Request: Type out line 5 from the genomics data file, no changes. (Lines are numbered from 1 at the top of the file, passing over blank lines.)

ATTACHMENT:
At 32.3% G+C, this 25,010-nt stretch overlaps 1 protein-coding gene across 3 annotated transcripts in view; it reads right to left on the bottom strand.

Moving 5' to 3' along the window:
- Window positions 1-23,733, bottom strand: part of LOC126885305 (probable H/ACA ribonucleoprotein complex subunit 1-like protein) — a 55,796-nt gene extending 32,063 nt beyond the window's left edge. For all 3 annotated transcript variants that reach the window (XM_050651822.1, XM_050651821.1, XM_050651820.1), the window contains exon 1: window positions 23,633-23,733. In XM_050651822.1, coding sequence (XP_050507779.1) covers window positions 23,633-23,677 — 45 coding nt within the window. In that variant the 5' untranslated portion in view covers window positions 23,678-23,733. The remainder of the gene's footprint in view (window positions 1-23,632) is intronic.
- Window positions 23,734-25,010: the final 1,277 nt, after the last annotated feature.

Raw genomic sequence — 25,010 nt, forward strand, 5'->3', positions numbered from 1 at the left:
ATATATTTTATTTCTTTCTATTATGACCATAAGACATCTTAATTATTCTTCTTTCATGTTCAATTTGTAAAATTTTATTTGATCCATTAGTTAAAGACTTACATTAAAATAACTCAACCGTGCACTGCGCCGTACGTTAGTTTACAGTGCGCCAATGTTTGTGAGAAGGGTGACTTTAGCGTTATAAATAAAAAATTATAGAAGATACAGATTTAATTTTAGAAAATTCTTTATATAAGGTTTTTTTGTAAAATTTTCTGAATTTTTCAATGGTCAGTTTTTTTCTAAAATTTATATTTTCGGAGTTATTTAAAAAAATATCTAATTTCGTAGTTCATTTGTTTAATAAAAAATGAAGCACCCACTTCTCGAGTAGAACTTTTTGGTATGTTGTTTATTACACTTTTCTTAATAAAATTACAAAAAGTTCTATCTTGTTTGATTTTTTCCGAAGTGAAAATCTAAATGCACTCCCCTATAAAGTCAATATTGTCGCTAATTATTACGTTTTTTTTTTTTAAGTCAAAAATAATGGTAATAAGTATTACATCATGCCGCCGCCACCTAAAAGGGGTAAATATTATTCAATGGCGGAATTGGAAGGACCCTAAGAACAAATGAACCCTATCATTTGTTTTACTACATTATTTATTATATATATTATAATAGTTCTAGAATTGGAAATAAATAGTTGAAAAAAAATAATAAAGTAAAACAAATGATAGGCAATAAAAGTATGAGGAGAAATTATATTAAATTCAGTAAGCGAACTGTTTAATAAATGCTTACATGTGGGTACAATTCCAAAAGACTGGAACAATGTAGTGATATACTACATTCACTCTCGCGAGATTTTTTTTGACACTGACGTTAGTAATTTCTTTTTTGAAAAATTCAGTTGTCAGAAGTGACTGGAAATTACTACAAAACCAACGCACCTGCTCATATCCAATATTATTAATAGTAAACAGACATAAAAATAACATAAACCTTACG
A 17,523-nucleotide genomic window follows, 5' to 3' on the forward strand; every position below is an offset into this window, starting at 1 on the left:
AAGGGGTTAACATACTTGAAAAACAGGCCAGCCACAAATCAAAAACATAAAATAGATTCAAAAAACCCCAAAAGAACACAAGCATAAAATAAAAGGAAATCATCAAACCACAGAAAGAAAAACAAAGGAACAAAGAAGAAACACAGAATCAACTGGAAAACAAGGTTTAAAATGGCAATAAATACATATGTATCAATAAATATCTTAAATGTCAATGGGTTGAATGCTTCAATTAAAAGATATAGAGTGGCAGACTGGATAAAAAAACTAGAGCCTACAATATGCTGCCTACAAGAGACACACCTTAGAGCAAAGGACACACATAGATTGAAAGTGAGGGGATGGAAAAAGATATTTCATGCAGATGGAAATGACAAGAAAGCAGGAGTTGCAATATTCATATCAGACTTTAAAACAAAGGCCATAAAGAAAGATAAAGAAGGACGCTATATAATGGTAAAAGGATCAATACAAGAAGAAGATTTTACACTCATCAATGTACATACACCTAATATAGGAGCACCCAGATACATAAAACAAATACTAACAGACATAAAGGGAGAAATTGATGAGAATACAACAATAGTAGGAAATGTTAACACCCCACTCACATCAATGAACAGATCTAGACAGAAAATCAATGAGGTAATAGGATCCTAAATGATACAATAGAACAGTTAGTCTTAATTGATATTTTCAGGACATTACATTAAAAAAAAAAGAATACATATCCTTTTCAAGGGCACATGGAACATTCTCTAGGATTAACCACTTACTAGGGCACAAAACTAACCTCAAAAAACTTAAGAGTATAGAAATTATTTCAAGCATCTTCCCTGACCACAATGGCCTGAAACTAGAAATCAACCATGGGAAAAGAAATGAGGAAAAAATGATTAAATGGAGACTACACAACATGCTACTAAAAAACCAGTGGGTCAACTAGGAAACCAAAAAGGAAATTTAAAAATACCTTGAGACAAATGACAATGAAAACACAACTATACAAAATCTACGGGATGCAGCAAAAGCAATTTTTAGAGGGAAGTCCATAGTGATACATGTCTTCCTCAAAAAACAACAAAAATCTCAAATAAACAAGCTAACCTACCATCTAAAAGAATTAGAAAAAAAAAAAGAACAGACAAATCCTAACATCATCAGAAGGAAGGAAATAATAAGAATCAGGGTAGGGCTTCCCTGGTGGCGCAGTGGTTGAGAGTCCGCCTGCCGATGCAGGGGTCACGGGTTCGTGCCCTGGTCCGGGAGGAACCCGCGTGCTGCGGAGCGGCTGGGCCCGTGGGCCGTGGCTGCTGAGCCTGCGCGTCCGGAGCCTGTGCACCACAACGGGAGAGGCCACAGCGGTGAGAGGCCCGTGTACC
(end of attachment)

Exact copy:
Raw genomic sequence — 25,010 nt, forward strand, 5'->3', positions numbered from 1 at the left: